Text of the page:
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Issue 9, 2012
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Dissociation energies of X–H bonds in amino acids

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In biochemistry, free radicals are versatile species which can perform diverse functions including: signaling, synthesis, and destructive modification. It is of interest to understand how radicals behave within all biomolecules and specifically within peptides and proteins. The 20 standard amino acids contain a wide range of chemical structures, which give proteins their complexity and ultimately their functionality. Many factors influence how radicals interact with these complex molecules, including the bond dissociation energies (BDEs) for homolytically cleaving any X–H bonds. The BDEs provide a simple measure for comparing the thermodynamic favorability of abstracting hydrogen atoms from various sites within a protein. BDEs for abstractable hydrogen atoms have been calculated for each amino acid, the peptide backbone, and peptide termini in order to compile a roadmap of the relative thermodynamics which influence protein radical chemistry. With this information it is possible to gain insight into what contributions both kinetics and thermodynamics will make to various radical mediated reaction pathways.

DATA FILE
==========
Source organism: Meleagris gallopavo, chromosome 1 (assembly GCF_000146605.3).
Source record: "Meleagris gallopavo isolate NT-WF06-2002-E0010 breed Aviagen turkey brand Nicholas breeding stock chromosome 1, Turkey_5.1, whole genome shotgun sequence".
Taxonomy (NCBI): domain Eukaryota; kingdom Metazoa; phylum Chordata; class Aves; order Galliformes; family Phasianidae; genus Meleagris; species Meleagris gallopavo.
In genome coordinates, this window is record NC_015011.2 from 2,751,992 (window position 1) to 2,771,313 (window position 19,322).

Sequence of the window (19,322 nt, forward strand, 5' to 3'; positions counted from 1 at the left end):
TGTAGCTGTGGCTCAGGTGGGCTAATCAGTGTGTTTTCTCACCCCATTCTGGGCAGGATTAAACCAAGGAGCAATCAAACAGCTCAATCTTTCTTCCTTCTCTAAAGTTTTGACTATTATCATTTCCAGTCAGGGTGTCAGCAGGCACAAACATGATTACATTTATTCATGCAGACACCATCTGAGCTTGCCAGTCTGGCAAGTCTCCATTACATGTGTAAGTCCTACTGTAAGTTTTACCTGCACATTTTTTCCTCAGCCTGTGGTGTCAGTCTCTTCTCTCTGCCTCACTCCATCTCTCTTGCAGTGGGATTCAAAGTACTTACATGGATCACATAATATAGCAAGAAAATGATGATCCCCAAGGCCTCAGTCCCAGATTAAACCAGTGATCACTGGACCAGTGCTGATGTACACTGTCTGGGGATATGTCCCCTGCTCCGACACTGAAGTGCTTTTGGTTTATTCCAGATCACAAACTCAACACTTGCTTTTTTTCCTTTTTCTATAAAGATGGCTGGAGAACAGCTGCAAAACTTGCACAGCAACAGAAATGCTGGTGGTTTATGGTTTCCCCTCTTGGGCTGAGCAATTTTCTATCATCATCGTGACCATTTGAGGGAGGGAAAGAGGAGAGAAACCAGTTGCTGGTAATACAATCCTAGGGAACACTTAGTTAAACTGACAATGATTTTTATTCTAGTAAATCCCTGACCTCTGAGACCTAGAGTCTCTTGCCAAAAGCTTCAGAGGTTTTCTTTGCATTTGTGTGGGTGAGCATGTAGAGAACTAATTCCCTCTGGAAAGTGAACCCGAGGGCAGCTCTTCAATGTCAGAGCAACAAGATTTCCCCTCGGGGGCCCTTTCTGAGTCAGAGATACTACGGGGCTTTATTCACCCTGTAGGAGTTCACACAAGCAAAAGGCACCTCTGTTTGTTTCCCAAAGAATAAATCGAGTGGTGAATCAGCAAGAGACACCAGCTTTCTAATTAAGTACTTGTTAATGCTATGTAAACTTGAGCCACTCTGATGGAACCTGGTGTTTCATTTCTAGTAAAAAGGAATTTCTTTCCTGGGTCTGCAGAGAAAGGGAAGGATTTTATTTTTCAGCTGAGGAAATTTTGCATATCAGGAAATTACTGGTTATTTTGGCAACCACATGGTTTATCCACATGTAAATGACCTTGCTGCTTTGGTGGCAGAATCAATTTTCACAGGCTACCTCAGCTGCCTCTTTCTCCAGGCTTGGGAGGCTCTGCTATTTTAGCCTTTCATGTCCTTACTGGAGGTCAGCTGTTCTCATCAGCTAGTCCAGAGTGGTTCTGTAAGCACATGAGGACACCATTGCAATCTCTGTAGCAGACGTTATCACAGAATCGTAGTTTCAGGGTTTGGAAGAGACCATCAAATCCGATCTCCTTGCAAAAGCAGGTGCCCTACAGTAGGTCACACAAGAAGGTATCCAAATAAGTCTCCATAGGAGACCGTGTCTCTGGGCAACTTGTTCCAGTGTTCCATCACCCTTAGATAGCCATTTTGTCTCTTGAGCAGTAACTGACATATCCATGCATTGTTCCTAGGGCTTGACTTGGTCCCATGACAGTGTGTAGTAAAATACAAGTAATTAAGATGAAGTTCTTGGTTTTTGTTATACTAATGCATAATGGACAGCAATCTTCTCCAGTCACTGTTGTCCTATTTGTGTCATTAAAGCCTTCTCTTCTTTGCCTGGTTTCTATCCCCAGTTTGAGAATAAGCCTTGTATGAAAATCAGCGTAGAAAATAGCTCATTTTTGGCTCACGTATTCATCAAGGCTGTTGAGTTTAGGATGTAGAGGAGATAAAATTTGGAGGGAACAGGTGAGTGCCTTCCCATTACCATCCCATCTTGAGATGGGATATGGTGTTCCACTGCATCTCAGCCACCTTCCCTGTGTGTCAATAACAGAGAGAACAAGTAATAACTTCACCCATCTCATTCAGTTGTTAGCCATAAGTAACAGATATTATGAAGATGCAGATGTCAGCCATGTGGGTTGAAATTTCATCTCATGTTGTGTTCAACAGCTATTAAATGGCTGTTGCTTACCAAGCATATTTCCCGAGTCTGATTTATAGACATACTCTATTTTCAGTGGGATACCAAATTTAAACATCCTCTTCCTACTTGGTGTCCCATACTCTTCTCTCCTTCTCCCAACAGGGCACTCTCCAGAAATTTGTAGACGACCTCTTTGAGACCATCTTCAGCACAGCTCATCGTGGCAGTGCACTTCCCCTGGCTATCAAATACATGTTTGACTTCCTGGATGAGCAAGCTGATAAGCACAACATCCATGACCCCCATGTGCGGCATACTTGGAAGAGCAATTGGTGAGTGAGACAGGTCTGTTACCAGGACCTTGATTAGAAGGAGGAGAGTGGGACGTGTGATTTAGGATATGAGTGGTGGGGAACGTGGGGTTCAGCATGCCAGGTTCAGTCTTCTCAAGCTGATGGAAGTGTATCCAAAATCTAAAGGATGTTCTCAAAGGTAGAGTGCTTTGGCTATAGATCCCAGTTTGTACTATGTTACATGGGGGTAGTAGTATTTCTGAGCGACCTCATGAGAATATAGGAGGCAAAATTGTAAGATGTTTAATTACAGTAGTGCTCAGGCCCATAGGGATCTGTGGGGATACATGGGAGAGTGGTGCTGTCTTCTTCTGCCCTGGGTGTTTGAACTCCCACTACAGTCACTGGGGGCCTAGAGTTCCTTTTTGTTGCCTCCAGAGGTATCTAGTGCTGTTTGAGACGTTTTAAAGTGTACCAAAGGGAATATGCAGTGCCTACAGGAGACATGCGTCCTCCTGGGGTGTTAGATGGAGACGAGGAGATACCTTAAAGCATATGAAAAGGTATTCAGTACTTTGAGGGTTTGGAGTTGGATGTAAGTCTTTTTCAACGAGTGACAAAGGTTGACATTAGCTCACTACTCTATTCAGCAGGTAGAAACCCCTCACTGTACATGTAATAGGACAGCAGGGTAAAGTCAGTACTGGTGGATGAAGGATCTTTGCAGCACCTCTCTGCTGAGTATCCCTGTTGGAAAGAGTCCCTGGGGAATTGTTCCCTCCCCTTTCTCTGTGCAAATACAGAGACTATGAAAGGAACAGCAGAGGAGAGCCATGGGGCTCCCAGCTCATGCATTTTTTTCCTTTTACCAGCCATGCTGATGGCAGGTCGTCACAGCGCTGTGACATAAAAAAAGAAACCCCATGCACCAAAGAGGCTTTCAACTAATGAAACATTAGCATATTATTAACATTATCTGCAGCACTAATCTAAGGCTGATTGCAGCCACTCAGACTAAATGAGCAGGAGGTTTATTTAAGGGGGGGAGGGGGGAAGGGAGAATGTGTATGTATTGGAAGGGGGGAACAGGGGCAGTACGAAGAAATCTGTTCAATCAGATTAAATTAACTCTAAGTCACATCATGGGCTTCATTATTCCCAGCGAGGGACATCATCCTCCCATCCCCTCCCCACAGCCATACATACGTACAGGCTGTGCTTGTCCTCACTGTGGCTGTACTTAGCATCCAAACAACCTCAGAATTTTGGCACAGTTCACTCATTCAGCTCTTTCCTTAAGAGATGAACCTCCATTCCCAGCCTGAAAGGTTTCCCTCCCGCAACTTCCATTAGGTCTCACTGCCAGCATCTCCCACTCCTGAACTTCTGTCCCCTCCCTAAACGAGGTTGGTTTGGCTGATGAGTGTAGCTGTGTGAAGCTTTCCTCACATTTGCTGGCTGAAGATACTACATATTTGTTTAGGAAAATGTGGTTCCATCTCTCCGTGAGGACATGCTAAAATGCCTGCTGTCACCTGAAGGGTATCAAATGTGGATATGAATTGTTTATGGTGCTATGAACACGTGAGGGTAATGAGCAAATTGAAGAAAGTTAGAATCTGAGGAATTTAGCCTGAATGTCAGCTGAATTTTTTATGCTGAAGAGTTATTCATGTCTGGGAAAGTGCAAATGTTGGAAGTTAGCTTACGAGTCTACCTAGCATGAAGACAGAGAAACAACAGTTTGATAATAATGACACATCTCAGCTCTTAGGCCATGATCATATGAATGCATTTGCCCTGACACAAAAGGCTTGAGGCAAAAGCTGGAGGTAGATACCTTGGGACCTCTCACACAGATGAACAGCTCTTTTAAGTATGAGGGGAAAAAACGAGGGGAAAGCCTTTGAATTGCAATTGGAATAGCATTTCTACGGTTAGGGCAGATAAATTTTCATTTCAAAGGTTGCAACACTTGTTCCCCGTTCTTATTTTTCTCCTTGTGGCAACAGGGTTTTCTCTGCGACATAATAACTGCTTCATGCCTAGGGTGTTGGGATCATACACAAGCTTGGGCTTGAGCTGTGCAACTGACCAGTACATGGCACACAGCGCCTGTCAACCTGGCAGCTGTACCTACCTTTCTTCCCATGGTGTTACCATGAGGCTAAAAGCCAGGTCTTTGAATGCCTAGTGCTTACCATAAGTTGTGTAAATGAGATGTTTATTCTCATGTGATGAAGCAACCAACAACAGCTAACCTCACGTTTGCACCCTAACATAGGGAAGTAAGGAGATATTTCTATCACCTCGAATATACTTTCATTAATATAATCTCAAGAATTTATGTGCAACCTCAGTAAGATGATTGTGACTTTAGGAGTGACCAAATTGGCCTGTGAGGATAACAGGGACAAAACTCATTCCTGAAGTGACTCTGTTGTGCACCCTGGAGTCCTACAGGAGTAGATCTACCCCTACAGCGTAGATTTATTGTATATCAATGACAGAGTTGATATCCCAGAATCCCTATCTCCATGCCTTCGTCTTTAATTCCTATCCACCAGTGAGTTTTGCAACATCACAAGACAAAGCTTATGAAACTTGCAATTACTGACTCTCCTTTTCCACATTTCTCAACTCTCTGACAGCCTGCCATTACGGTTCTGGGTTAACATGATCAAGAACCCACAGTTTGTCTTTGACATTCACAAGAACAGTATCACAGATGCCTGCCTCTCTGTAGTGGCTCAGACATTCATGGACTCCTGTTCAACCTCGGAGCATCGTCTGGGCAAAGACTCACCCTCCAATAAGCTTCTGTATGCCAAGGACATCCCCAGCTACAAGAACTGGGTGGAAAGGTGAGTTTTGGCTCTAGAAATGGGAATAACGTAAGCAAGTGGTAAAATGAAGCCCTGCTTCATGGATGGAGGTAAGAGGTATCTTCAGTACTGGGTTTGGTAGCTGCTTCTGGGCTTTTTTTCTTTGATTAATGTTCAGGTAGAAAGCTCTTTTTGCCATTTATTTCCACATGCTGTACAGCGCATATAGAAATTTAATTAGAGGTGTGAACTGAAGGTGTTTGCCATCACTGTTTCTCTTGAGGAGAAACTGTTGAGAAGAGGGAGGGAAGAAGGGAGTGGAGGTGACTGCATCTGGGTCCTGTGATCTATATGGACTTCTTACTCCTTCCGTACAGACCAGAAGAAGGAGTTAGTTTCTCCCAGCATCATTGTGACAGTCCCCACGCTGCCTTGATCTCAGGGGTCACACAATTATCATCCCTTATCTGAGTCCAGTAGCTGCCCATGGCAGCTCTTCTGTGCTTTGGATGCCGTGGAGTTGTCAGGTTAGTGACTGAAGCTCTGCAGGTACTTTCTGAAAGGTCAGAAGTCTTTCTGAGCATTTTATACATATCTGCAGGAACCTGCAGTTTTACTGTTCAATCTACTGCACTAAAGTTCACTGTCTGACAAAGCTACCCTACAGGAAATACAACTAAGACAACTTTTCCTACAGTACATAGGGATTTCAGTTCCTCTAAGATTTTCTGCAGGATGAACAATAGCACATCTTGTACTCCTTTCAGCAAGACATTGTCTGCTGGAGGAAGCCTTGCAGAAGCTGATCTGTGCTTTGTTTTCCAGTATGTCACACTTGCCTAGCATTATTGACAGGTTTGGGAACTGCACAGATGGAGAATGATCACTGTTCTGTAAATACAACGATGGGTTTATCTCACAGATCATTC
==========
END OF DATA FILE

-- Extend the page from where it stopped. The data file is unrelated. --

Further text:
Graphical abstract: Dissociation energies of X–H bonds in amino acids

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The article was received on 31 Oct 2011, accepted on 20 Dec 2011 and first published on 30 Jan 2012

Article type: Paper
DOI: 10.1039/C2CP23443B
Phys. Chem. Chem. Phys., 2012,14, 3148-3154

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    Dissociation energies of X–H bonds in amino acids

    B. N. Moore and R. R. Julian, Phys. Chem. Chem. Phys., 2012, 14, 3148
    DOI: 10.1039/C2CP23443B

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